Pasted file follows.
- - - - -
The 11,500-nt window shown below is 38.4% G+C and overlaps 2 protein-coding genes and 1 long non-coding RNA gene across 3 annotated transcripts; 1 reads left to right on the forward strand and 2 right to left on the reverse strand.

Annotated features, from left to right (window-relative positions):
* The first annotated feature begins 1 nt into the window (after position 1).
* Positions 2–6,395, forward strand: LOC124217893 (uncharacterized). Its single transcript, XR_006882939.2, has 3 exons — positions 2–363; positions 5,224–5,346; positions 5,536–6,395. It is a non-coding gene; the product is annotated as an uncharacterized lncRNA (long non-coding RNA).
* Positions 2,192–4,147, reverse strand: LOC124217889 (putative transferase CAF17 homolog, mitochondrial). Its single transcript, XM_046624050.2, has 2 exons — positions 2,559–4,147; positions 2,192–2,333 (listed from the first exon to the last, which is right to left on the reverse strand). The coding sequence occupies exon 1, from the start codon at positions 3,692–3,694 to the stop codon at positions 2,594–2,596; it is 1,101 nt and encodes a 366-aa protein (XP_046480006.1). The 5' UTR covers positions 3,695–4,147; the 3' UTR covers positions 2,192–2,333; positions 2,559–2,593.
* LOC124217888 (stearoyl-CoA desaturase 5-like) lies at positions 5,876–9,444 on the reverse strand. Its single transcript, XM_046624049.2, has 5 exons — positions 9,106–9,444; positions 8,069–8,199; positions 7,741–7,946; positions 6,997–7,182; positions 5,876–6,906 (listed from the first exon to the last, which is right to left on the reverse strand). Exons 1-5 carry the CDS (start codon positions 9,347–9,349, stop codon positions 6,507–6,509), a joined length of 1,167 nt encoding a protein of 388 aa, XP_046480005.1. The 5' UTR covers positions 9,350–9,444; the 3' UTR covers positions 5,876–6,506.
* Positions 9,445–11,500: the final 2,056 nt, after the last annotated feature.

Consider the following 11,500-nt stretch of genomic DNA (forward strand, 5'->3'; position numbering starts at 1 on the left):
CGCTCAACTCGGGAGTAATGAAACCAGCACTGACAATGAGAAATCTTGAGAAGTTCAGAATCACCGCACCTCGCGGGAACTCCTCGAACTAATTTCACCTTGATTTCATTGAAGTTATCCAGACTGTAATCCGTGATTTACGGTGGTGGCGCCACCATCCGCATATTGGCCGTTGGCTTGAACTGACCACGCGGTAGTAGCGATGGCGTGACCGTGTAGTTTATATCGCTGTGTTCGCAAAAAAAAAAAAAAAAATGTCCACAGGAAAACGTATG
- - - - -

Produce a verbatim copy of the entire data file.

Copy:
The 11,500-nt window shown below is 38.4% G+C and overlaps 2 protein-coding genes and 1 long non-coding RNA gene across 3 annotated transcripts; 1 reads left to right on the forward strand and 2 right to left on the reverse strand.

Annotated features, from left to right (window-relative positions):
* The first annotated feature begins 1 nt into the window (after position 1).
* Positions 2–6,395, forward strand: LOC124217893 (uncharacterized). Its single transcript, XR_006882939.2, has 3 exons — positions 2–363; positions 5,224–5,346; positions 5,536–6,395. It is a non-coding gene; the product is annotated as an uncharacterized lncRNA (long non-coding RNA).
* Positions 2,192–4,147, reverse strand: LOC124217889 (putative transferase CAF17 homolog, mitochondrial). Its single transcript, XM_046624050.2, has 2 exons — positions 2,559–4,147; positions 2,192–2,333 (listed from the first exon to the last, which is right to left on the reverse strand). The coding sequence occupies exon 1, from the start codon at positions 3,692–3,694 to the stop codon at positions 2,594–2,596; it is 1,101 nt and encodes a 366-aa protein (XP_046480006.1). The 5' UTR covers positions 3,695–4,147; the 3' UTR covers positions 2,192–2,333; positions 2,559–2,593.
* LOC124217888 (stearoyl-CoA desaturase 5-like) lies at positions 5,876–9,444 on the reverse strand. Its single transcript, XM_046624049.2, has 5 exons — positions 9,106–9,444; positions 8,069–8,199; positions 7,741–7,946; positions 6,997–7,182; positions 5,876–6,906 (listed from the first exon to the last, which is right to left on the reverse strand). Exons 1-5 carry the CDS (start codon positions 9,347–9,349, stop codon positions 6,507–6,509), a joined length of 1,167 nt encoding a protein of 388 aa, XP_046480005.1. The 5' UTR covers positions 9,350–9,444; the 3' UTR covers positions 5,876–6,506.
* Positions 9,445–11,500: the final 2,056 nt, after the last annotated feature.

Consider the following 11,500-nt stretch of genomic DNA (forward strand, 5'->3'; position numbering starts at 1 on the left):
CGCTCAACTCGGGAGTAATGAAACCAGCACTGACAATGAGAAATCTTGAGAAGTTCAGAATCACCGCACCTCGCGGGAACTCCTCGAACTAATTTCACCTTGATTTCATTGAAGTTATCCAGACTGTAATCCGTGATTTACGGTGGTGGCGCCACCATCCGCATATTGGCCGTTGGCTTGAACTGACCACGCGGTAGTAGCGATGGCGTGACCGTGTAGTTTATATCGCTGTGTTCGCAAAAAAAAAAAAAAAAATGTCCACAGGAAAACGTATG